Unreliable Multi-Armed Bandits: A Novel Approach to Recommendation Systems*Equal contribution, first author was assigned randomly

Unreliable Multi-Armed Bandits: A Novel Approach to Recommendation Systems
thanks: *Equal contribution, first author was assigned randomly

Aditya Narayan Ravi* IIT Bombay
Mumbai, India
aditya_narayan@iitb.ac.in
   Pranav Poduval* IIT Bombay
Mumbai, India
150110007@iitb.ac.in
   Sharayu Moharir IIT Bombay
Mumbai, India
sharayum@ee.iitb.ac.in
Abstract

We use a novel modification of Multi-Armed Bandits to create a new model for recommendation systems. We model the recommendation system as a bandit seeking to maximize reward by pulling on arms with unknown rewards. The catch however is that this bandit can only access these arms through an unreliable intermediate that has some level of autonomy while choosing its arms. For example, in a streaming website the user has a lot of autonomy while choosing content they want to watch. The streaming sites can use targeted advertising as a means to bias opinions of these users. Here the streaming site is the bandit aiming to maximize reward and the user is the unreliable intermediate. We model the intermediate as accessing states via a Markov chain. The bandit is allowed to perturb this Markov chain. We prove fundamental theorems for this setting after which we show a close-to-optimal Explore-Commit algorithm.

Multi-Armed Bandits, Recommendation Systems, Markov Chains

I Introduction and Problem Formulation

Multi-Armed Bandits and algorithms to characterize the exploration-exploitation trade-off have been studied for a long time in various literature [1, 5]. It’s use in recommendation systems has also been studied in various literature [3, 2].
However most literature analyses recommendation systems from a data-acquisition and use perspective, usually fails to address the question on how whether the cost incurred in collecting and using this data for recommendation systems is worth the reward generated from how they bias autonomous user choices. We attempt to do that by developing the Unreliable Multi-Armed Bandits framework, and prove a few fundamental bottlenecks on the cost incurred by recommendation systems
A -armed bandit is defined by Random Variables (RV) . The RVs refers to reward produced by arm at the time instant. Here is independent of if and additionally identically distributed if . These rewards are governed by an unknown underlying distribution (hence with an unknown mean ). The optimal arm is the arm such that is mean reward of that arm.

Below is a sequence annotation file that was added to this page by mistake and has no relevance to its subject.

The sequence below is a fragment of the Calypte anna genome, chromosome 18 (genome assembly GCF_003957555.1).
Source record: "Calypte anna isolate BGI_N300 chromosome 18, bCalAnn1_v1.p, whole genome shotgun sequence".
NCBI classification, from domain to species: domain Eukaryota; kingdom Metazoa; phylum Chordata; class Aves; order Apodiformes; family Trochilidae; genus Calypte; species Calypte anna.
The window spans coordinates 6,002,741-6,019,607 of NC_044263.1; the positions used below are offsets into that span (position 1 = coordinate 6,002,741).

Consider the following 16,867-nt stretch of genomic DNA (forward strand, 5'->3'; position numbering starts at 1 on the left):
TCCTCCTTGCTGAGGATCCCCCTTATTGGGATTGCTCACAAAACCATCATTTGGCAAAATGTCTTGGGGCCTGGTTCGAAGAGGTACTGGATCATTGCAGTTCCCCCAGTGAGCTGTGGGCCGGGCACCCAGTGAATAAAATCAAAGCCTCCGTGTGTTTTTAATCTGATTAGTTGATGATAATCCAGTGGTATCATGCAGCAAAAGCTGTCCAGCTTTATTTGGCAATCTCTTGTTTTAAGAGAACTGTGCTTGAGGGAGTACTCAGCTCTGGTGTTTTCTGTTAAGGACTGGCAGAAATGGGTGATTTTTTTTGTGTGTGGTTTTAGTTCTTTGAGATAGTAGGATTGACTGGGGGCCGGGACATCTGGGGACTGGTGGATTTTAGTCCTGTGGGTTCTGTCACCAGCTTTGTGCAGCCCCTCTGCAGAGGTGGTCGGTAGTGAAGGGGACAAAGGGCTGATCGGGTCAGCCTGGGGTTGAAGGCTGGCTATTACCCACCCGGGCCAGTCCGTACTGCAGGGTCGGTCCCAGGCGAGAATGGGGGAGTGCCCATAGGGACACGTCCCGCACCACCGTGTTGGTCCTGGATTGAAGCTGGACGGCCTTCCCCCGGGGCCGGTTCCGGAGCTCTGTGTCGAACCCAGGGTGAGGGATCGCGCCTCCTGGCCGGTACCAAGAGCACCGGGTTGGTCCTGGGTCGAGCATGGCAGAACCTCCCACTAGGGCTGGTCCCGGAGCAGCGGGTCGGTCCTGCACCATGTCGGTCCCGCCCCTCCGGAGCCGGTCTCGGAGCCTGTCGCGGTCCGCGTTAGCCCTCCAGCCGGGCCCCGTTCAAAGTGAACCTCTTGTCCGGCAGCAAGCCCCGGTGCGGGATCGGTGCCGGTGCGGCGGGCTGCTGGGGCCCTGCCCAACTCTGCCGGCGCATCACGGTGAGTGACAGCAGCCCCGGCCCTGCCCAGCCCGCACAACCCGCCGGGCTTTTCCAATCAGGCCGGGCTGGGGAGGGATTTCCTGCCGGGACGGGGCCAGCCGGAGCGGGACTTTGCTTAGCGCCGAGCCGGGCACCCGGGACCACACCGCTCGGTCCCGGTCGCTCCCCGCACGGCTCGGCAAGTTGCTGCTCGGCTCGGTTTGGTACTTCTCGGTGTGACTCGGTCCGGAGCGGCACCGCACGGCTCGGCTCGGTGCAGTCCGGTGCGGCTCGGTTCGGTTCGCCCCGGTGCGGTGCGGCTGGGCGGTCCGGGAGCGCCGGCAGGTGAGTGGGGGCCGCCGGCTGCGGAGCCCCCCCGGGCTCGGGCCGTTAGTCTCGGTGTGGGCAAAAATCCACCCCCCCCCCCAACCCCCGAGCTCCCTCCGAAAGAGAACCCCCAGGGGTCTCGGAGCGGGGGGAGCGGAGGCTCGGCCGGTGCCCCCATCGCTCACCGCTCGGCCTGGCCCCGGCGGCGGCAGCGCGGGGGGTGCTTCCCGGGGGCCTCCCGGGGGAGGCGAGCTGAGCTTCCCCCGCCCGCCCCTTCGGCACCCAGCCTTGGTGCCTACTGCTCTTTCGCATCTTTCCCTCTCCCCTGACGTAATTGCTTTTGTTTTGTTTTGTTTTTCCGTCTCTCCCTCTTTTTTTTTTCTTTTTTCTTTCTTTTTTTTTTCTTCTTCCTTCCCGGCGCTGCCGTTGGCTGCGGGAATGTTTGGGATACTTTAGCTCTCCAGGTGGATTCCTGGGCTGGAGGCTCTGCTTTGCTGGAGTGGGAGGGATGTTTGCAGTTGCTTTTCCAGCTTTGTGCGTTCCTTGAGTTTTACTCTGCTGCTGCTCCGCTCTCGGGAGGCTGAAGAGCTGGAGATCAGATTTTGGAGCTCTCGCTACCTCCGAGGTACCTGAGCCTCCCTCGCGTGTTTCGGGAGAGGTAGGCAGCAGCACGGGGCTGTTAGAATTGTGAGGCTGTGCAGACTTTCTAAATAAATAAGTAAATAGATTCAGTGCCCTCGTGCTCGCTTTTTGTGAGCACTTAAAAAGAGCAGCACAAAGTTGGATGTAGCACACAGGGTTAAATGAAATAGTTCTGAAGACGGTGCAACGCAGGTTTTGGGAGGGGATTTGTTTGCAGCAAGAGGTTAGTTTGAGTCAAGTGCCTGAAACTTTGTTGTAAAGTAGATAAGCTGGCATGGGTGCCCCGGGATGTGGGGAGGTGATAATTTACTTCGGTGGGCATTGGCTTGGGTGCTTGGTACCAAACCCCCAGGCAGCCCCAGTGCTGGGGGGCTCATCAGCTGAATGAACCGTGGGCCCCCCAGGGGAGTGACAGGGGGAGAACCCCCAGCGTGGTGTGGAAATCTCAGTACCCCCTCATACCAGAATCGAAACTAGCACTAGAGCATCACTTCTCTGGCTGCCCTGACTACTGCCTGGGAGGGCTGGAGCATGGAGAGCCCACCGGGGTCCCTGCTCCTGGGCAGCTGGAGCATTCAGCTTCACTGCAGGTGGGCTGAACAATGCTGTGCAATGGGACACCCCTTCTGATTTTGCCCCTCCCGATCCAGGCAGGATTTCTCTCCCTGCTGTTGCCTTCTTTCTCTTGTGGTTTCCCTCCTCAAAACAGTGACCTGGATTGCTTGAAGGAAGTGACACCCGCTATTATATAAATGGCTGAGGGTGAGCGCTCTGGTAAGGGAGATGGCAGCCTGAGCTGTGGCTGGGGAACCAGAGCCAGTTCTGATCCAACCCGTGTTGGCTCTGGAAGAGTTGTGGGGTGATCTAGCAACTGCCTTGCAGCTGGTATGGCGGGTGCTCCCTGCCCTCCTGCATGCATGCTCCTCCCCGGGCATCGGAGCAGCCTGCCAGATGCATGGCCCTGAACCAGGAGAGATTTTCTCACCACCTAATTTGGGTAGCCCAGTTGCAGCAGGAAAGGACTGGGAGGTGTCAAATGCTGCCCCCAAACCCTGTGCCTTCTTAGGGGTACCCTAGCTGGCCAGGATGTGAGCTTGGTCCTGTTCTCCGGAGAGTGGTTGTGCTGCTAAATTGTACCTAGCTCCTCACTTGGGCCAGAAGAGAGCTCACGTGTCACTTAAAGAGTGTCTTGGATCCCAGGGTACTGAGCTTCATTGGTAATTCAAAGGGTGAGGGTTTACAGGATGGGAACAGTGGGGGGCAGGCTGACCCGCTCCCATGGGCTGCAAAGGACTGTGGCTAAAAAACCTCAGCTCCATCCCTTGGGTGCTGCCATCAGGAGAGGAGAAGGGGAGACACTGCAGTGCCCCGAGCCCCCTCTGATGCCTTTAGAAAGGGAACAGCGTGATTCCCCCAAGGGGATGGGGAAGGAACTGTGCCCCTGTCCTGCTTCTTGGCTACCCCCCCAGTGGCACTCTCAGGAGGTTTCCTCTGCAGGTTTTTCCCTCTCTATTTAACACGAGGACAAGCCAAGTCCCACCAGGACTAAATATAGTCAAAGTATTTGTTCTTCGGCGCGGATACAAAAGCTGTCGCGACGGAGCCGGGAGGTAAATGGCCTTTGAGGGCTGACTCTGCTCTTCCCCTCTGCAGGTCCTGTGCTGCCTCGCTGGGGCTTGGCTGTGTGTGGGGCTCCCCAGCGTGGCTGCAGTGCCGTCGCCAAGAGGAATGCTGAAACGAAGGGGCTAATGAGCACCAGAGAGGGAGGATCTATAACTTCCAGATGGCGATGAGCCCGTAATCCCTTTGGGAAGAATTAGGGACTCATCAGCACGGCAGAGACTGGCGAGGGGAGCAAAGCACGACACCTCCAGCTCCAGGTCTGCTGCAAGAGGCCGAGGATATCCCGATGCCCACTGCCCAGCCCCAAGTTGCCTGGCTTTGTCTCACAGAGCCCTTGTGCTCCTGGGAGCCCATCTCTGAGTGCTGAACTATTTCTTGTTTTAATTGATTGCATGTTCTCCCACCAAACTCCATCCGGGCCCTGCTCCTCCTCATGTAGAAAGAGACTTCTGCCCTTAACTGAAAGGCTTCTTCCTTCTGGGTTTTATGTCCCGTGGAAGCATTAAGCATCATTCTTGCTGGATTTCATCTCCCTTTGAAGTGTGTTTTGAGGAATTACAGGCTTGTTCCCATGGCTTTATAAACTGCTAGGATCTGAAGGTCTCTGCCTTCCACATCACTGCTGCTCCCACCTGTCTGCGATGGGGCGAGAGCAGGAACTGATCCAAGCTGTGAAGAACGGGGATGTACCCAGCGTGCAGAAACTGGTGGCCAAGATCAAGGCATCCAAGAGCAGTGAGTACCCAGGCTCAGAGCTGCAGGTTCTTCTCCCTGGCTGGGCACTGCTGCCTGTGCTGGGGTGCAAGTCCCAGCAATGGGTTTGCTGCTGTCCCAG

Let an unreliable intermediate visit different arms by traversing an irreducible and aperiodic Markov chain with state space and a transition probability matrix .

Fig. 1: 2-state Markov chain a) Without the effect of recommendation system b) With the effect of recommendation system

The state space S is the set of arms and has a cardinality and models the autonomy of the intermediate in pulling the arms. This Markovian structure shows the dependence of future choices of the intermediate based on the current choice. For example a person who watches a “Horror” movie and likes it, is likely to pick the next movie they watch as a “Horror” movie as well. In our analysis we make the assumption that is known. This is justified because recommendation systems usually possess enough data about the user to make predictions on the user’s behaviour. Thus even if is initially unknown, it is easily estimated. Figure 1a) shows the structure for a simplified 2-state Markov chain
Let be known as the perturbation variable. This variable is used to model the effect of recommendation systems. The streaming site can use methods like “targeted advertising” to bias the user choices (i.e. Suggesting they pick another movie, say a “Documentary” which increases the chance they pick that movie). Therefore is used to perturb the probability of transition from a particular state. The following rules regarding is followed,

  • This is added and the transition probabilities are suitably modified to maintain a sum to one

  • If this modification causes negative probabilities (probabilities greater than ) to arise, the probabilities are suitably truncated to 0 ()

  • We make the simplifying assumption that is a pre-fixed parameter, future work will deal with more realistic scenarios

Figure 1b) shows the perturbed version of the Markov chain
Let , be a perturbation policy which specifies the perturbation of . We define Regret as , where refers to the real reward obtained at time instant . Therefore the Cumulative Regret () after plays / biases is,

(1)

Here is the optimal policy, (i.e. the one that has least cumulative regret in expectation). The goal is to minimize the over .